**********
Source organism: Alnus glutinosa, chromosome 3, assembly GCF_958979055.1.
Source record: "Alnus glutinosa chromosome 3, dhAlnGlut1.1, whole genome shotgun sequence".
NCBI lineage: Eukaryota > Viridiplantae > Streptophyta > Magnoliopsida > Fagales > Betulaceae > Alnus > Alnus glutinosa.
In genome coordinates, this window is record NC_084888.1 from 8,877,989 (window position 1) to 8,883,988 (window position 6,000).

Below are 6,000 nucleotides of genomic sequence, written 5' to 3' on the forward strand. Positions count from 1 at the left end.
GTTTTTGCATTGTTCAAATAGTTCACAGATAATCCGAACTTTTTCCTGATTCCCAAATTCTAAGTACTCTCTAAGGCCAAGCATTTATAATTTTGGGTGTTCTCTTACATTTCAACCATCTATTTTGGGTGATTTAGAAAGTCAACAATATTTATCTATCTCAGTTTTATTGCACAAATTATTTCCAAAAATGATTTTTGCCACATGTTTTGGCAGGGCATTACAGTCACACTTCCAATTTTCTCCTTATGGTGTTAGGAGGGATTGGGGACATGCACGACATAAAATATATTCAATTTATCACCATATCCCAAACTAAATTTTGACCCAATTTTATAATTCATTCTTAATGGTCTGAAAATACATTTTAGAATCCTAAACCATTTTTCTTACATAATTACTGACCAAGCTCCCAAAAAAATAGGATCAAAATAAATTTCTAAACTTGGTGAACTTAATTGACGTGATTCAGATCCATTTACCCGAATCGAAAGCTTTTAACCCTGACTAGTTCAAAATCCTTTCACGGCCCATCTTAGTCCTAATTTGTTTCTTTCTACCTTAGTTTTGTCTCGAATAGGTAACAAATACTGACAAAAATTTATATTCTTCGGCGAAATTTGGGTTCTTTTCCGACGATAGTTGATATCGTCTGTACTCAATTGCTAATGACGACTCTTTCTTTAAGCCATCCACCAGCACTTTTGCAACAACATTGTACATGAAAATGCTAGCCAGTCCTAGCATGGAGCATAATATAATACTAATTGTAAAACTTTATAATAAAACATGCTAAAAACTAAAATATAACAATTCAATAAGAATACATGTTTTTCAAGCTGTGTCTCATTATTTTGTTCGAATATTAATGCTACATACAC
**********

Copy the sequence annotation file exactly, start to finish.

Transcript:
Source organism: Alnus glutinosa, chromosome 3, assembly GCF_958979055.1.
Source record: "Alnus glutinosa chromosome 3, dhAlnGlut1.1, whole genome shotgun sequence".
NCBI lineage: Eukaryota > Viridiplantae > Streptophyta > Magnoliopsida > Fagales > Betulaceae > Alnus > Alnus glutinosa.
In genome coordinates, this window is record NC_084888.1 from 8,877,989 (window position 1) to 8,883,988 (window position 6,000).

Below are 6,000 nucleotides of genomic sequence, written 5' to 3' on the forward strand. Positions count from 1 at the left end.
GTTTTTGCATTGTTCAAATAGTTCACAGATAATCCGAACTTTTTCCTGATTCCCAAATTCTAAGTACTCTCTAAGGCCAAGCATTTATAATTTTGGGTGTTCTCTTACATTTCAACCATCTATTTTGGGTGATTTAGAAAGTCAACAATATTTATCTATCTCAGTTTTATTGCACAAATTATTTCCAAAAATGATTTTTGCCACATGTTTTGGCAGGGCATTACAGTCACACTTCCAATTTTCTCCTTATGGTGTTAGGAGGGATTGGGGACATGCACGACATAAAATATATTCAATTTATCACCATATCCCAAACTAAATTTTGACCCAATTTTATAATTCATTCTTAATGGTCTGAAAATACATTTTAGAATCCTAAACCATTTTTCTTACATAATTACTGACCAAGCTCCCAAAAAAATAGGATCAAAATAAATTTCTAAACTTGGTGAACTTAATTGACGTGATTCAGATCCATTTACCCGAATCGAAAGCTTTTAACCCTGACTAGTTCAAAATCCTTTCACGGCCCATCTTAGTCCTAATTTGTTTCTTTCTACCTTAGTTTTGTCTCGAATAGGTAACAAATACTGACAAAAATTTATATTCTTCGGCGAAATTTGGGTTCTTTTCCGACGATAGTTGATATCGTCTGTACTCAATTGCTAATGACGACTCTTTCTTTAAGCCATCCACCAGCACTTTTGCAACAACATTGTACATGAAAATGCTAGCCAGTCCTAGCATGGAGCATAATATAATACTAATTGTAAAACTTTATAATAAAACATGCTAAAAACTAAAATATAACAATTCAATAAGAATACATGTTTTTCAAGCTGTGTCTCATTATTTTGTTCGAATATTAATGCTACATACAC